“You can see me?” she asked, somewhat startled. The girl laughed. “Of course I can. I’m dead, too!” she announced, and walked right through the boys. They shuddered.

“Holy shit, Mike, did you feel that?!” the more nervous one exclaimed, looking around the room in a panic. His friend, while visibly shaken, tried to remain calm.

“Calm down, you pussy, it’s nothing. God, grow a pair. It was probably just a wind.”

Lorna felt a pang on uncharacteristic empathy. For such a girl, so young, to be walking among the deceased… it seemed tragic. “Oh, you poor young thing…” Lorna cooed, extending her arms to the child. The girl ignored them, and smiled.

“Poor? Me?” she asked, quizzically. “Why do you say that?”

Lorna was a little thrown off by her cheerfulness. “You don’t mind it?” The girl shook her head.

“Of course not. Being dead has opened more doors for me than I ever had in life. For example,” the girl said, “I can help you get rid of these nosy kids, if you want.” Lorna’s old eyes lit up.

“Oh, would I!” she exclaimed. “Such a helpful child! I would be most appreciative.” The girl nodded.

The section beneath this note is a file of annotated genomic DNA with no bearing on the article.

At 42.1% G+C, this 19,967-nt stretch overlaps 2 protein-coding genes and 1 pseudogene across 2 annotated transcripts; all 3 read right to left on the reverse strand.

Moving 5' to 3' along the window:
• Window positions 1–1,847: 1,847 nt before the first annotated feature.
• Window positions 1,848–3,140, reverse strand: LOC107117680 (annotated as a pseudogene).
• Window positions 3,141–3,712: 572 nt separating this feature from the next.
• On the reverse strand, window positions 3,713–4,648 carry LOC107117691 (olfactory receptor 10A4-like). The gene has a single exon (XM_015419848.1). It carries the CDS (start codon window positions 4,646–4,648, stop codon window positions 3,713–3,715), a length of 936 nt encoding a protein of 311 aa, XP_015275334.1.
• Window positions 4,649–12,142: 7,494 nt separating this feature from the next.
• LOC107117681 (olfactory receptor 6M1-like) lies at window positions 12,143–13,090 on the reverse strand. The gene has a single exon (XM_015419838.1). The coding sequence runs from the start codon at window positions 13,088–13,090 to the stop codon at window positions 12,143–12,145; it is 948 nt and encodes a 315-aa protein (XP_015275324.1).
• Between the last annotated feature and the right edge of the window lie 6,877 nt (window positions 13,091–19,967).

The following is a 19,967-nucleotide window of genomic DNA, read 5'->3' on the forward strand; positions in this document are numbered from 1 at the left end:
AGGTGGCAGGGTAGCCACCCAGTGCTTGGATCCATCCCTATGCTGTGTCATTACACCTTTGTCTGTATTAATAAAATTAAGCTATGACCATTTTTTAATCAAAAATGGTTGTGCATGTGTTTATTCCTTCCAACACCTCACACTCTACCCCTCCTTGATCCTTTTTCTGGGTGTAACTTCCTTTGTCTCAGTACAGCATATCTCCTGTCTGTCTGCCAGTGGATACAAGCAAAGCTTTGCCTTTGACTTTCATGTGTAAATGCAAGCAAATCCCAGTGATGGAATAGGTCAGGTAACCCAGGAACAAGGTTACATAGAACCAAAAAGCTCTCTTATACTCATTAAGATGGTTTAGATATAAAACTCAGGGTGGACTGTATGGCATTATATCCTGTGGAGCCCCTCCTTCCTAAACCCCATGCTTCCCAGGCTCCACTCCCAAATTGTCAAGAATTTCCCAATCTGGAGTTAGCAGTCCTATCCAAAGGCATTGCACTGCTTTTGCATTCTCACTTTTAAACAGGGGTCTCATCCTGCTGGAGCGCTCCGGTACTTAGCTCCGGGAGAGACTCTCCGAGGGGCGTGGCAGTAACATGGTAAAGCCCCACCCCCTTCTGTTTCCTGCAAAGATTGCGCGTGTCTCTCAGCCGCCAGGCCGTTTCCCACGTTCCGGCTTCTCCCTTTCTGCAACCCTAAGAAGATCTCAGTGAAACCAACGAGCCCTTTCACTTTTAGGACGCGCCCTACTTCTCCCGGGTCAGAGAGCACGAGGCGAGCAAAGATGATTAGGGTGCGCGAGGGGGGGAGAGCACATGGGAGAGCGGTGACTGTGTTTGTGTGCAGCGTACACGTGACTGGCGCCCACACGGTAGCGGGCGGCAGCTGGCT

“Alright then!” The young girl waved her hand, and suddenly, there was a change. Lorna felt sort of a tearing, as the girl flickered out of existence for a moment, and reappeared at the bottom of the stairs. She was different somehow… Lorna could smell her skin and hair, and hear her heart beating… it was as if she was alive. The girl said nothing, but picked up an old, rusted knickknack off a shelf and pitched it up at the boys.

Both of them jumped at the sound, and whirled around to see the girl behind them.

“Who in the heck are you?!” one boy cried. The other gave a snort.

“It’s just some dumb girl. Shouldn’t you be home playing with dolls or something?”

The girl stopped smiling. “Dolls, eh? I haven’t played with dolls in years… that sounds like it could be fun.” She snapped her finger, and suddenly the cowardly boy began to convulse.

“Jamie?” the other boy asked, some fear in his voice. “Oh my God, I think he’s having a seizure!” The boy, Jamie, rocked and pitched wildly, and lost his footing, falling down the stairs. He landed right at the feet of the girl, who did nothing. She merely stood, observing the scene with a flat expression. The other boy, Mike, raced down to his friend, and knelt next to him. He gave the girl a pleading glance, his eyes tearing up.